Abu Azmi's bid for Rs 174-cr BMC contract slammed

Jan 01, 2013, 01:54 IST | Sujit Mahamulkar

Politicians and activists have criticised the Samajwadi Party MLA for vying for the waste management project, saying this is an instance of conflict of interest

Trash is cash — Brihanmumbai Municipal Corporation (BMC) has invited bids for a waste management project worth Rs 174 crore. But the profile of one of the contenders has raised hackles.

A firm owned by Abu Asim Azmi, MLA and state president of Samajwadi Party, has participated in the bid in collaboration with two companies. The contract is for picking up and transporting garbage to the dumping ground by compactors, mini-compactors and small closed vehicles. The contract is for the period of four years from July 2013 to 2017. The bid has been invited to allot the assignment for the stretches of Bandra (E) to Jogeshwari (E) and west side of Vile Parle to Jogeshwari.

A number of reports on nexus between civic officials, politicians and contractors are in the public domain. The bid by Azmi’s firm has muddled matters for BMC whose officials have raised doubts about a politician’s firm being able to ensure quality of work and have asked whether the civic body would be able to penalise the firm if it does a shoddy job. The civic body, in fact, has even sought legal opinion on the issue. “We replied to the solid waste management (SWM) department that there is no law that bars an MLA from taking part in the bidding process,” said sources from BMC’s legal department, on the condition of anonymity.

While the department estimated Rs 174 crore for the work, a joint venture of MK Enterprises, Global Waste Management Cell Pvt Ltd and Gulf Hotel quoted Rs 168 crore, which is the lowest price. Gulf Hotel belongs to Abu Azmi (MiD DAY has a copy of the joint-venture agreement).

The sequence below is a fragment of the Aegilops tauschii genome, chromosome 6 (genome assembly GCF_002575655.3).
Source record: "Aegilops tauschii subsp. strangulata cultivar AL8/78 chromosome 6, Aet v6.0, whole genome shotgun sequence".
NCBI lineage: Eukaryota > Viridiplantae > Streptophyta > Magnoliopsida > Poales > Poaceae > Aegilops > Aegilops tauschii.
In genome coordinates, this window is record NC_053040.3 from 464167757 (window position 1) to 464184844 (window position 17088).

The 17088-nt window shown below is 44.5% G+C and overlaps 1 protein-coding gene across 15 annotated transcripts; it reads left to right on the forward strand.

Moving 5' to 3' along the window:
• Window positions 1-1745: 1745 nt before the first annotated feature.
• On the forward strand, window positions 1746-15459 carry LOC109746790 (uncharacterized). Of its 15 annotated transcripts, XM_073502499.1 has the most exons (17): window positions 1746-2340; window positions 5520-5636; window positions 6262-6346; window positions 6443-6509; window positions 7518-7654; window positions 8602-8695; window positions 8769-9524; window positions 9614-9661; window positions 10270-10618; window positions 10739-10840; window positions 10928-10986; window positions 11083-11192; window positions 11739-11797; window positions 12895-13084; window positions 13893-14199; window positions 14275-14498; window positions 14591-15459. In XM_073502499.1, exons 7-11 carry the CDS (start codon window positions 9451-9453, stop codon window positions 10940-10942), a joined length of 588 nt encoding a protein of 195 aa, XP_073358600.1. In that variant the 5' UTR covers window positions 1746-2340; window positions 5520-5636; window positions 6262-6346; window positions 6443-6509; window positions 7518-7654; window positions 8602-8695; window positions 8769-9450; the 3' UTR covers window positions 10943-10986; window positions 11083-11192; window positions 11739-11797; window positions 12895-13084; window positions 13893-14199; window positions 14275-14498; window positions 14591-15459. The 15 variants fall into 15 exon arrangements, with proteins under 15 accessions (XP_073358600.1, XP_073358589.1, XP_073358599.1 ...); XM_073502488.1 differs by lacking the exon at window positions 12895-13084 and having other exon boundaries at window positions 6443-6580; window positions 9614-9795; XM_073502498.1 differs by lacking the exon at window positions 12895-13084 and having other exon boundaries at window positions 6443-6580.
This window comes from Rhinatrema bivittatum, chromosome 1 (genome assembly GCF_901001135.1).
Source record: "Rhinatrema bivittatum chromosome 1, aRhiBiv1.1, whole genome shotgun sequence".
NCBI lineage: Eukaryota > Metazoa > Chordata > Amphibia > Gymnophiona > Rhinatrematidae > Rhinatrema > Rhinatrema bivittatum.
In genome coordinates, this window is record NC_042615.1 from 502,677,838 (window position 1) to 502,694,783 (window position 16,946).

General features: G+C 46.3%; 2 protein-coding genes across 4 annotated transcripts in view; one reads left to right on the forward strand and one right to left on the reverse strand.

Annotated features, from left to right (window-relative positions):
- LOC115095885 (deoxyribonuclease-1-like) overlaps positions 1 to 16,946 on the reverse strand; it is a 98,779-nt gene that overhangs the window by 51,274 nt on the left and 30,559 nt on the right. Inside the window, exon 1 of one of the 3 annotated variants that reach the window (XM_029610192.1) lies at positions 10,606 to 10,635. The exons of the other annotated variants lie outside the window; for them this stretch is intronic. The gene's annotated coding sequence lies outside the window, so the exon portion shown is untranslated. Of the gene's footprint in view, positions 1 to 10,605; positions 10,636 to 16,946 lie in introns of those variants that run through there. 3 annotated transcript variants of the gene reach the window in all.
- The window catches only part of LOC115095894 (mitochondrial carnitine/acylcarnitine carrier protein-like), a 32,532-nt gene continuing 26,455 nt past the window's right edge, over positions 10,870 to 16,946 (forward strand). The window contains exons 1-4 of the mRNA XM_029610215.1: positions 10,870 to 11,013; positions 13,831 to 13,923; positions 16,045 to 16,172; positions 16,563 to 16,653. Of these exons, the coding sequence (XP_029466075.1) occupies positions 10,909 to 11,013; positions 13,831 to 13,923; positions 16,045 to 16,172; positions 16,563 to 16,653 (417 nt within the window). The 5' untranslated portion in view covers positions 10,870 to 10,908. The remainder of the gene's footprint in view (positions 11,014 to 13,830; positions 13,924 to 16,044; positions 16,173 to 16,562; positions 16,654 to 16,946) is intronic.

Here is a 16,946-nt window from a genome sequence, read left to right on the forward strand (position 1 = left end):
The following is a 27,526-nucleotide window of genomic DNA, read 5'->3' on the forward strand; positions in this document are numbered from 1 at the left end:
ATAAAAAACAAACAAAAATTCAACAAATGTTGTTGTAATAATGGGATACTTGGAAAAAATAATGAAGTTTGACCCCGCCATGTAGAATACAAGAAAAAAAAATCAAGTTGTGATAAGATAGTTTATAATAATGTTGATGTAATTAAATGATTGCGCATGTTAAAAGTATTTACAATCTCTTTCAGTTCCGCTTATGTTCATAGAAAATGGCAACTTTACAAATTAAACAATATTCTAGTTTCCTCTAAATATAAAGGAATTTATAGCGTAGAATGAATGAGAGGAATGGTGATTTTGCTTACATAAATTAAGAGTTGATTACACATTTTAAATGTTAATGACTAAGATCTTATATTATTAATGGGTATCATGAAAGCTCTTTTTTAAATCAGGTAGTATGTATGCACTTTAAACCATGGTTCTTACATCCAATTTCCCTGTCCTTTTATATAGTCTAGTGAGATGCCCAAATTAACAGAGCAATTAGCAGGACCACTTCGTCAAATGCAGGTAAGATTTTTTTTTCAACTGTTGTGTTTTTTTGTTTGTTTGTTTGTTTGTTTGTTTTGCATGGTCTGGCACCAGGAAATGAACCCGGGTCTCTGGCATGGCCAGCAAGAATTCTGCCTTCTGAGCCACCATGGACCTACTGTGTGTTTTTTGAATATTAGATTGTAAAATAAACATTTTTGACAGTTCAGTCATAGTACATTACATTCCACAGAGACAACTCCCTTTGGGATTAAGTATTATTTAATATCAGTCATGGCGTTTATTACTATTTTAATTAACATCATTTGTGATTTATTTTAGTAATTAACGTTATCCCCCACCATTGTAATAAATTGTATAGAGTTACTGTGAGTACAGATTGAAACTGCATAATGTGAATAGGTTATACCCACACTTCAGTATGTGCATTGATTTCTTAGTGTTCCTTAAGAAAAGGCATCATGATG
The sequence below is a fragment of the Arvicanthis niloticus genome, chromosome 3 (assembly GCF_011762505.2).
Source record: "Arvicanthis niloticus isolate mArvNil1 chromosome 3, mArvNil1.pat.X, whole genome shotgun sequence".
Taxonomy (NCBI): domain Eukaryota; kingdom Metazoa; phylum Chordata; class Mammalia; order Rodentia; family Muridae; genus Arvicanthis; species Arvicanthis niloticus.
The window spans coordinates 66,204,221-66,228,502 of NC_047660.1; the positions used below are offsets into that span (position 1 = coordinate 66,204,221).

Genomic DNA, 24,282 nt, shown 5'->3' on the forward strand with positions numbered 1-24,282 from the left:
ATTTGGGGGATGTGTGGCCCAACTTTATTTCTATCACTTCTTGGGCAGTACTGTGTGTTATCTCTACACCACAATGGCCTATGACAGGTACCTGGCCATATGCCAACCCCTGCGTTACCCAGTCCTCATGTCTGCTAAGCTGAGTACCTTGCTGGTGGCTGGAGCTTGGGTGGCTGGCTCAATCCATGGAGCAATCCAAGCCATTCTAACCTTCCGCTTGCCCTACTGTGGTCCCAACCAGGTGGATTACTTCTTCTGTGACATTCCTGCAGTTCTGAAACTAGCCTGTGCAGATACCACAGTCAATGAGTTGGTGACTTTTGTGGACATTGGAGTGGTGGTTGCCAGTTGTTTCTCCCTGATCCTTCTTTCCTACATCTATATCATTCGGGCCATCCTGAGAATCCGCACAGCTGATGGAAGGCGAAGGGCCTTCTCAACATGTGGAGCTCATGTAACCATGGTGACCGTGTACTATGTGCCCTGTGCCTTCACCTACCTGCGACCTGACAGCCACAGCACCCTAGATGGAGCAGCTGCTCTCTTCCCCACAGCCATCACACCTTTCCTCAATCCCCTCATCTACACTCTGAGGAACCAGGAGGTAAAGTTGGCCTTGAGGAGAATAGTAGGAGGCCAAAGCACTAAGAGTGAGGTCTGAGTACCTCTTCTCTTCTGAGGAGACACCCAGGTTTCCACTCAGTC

A top civic official said that while a politician’s firm getting a contract is not illegal, it could cause problems in the future. “Who would dare question or take action against an MLA’s firm. Tomorrow if a civic official would initiate steps then the politician could pressurise the corporation or the administration to cut the official down to size. What’s worse, this could lead to opening of floodgates, and all politicians beginning to bid for contracts,” he said.

Despite repeated attempts by MiD DAY, municipal commissioner Sitaram Kunte was not available for comment.

MLA salary not enough: Azmi
“Though I am a MLA, I have a right to do business as our salary is not sufficient to meet all expenses. I don’t know about others, but I am doing everything within the framework of the law,” Azmi told MiD DAY. The joint venture has quoted Rs 168 crore against the estimated cost of Rs 174 crore. When asked about the presumptive Rs 6-crore loss, Azmi said, “As per our estimates there would not be any loss.”

Straight talk
Although legally he cannot be debarred from bidding, politicians should maintain certain ethics. They or companies owned by them should not bid for such government projects.
— DM Sukathankar, former municipal commissioner

This is not about Samajwadi Party. No MLA or MP should be allowed to partake in local govt projects as a contractor. This would surely affect civic services in the long term, as no official would able to take action against a firm run by a politician.
— Dilip Lande, MNS leader in BMC

I don’t think there would be a problem if politicians were to participate in BMC work, but they should not use influence to gain favours.
- Nitai Mehta, managing trustee, Praja Foundation

It is a mystery how politicians across the board bag key contracts. Is it that all the expertise is only with politicians in this country, or is it that experts from every field engage in politics or with politicians to bag contracts? Can’t these projects be given to professionals for a change? Citizens should object if the garbage contract goes to the MLA’s firm.”
— Anjali Damania, member, Aam Aadmi Party

This indicates vested interest. Rules should be amended to disallow politicians from participating in BMC contracts.
- James John, coordinator, AGNI

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